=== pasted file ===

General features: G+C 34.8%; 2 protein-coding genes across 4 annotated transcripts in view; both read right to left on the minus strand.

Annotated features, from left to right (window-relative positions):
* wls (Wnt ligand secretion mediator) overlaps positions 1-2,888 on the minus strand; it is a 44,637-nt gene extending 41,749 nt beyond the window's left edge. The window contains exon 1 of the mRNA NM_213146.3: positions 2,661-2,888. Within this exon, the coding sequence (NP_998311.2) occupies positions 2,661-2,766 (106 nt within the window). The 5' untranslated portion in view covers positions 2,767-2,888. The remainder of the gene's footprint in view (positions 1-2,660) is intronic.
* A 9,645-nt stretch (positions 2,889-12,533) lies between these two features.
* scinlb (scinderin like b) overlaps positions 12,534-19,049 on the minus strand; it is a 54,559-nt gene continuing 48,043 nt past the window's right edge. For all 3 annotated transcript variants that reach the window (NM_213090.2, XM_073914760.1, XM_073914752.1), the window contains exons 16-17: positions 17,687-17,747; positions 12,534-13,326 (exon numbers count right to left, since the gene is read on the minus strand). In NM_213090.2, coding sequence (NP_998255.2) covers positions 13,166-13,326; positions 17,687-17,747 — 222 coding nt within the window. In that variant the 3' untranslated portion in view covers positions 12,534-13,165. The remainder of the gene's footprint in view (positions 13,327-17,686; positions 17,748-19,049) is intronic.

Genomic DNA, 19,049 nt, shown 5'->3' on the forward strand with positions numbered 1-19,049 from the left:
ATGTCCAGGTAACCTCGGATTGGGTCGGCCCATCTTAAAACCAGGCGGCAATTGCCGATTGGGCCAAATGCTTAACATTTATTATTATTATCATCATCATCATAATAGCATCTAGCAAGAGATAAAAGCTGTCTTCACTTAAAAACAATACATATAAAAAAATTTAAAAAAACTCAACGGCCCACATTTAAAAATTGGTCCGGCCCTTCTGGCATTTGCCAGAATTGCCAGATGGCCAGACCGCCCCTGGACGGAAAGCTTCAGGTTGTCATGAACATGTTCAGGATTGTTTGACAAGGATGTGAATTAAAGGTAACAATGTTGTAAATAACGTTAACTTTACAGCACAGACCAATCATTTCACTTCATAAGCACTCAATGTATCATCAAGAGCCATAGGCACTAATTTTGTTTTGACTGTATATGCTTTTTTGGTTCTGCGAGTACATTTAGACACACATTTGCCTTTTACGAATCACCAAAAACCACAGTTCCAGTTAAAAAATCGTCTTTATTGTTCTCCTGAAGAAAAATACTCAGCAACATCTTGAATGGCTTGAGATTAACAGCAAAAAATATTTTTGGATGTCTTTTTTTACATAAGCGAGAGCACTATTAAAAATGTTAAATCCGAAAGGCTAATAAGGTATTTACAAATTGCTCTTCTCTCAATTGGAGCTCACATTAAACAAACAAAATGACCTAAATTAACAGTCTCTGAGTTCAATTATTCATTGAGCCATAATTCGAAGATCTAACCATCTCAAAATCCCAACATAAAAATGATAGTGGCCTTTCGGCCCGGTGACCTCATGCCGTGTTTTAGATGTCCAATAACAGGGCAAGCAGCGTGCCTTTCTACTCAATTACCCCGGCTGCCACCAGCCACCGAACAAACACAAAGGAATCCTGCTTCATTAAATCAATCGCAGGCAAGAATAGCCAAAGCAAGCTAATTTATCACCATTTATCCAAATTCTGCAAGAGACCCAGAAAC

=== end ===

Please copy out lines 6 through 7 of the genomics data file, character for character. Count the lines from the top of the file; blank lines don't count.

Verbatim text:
Genomic DNA, 19,049 nt, shown 5'->3' on the forward strand with positions numbered 1-19,049 from the left:
ATGTCCAGGTAACCTCGGATTGGGTCGGCCCATCTTAAAACCAGGCGGCAATTGCCGATTGGGCCAAATGCTTAACATTTATTATTATTATCATCATCATCATAATAGCATCTAGCAAGAGATAAAAGCTGTCTTCACTTAAAAACAATACATATAAAAAAATTTAAAAAAACTCAACGGCCCACATTTAAAAATTGGTCCGGCCCTTCTGGCATTTGCCAGAATTGCCAGATGGCCAGACCGCCCCTGGACGGAAAGCTTCAGGTTGTCATGAACATGTTCAGGATTGTTTGACAAGGATGTGAATTAAAGGTAACAATGTTGTAAATAACGTTAACTTTACAGCACAGACCAATCATTTCACTTCATAAGCACTCAATGTATCATCAAGAGCCATAGGCACTAATTTTGTTTTGACTGTATATGCTTTTTTGGTTCTGCGAGTACATTTAGACACACATTTGCCTTTTACGAATCACCAAAAACCACAGTTCCAGTTAAAAAATCGTCTTTATTGTTCTCCTGAAGAAAAATACTCAGCAACATCTTGAATGGCTTGAGATTAACAGCAAAAAATATTTTTGGATGTCTTTTTTTACATAAGCGAGAGCACTATTAAAAATGTTAAATCCGAAAGGCTAATAAGGTATTTACAAATTGCTCTTCTCTCAATTGGAGCTCACATTAAACAAACAAAATGACCTAAATTAACAGTCTCTGAGTTCAATTATTCATTGAGCCATAATTCGAAGATCTAACCATCTCAAAATCCCAACATAAAAATGATAGTGGCCTTTCGGCCCGGTGACCTCATGCCGTGTTTTAGATGTCCAATAACAGGGCAAGCAGCGTGCCTTTCTACTCAATTACCCCGGCTGCCACCAGCCACCGAACAAACACAAAGGAATCCTGCTTCATTAAATCAATCGCAGGCAAGAATAGCCAAAGCAAGCTAATTTATCACCATTTATCCAAATTCTGCAAGAGACCCAGAAAC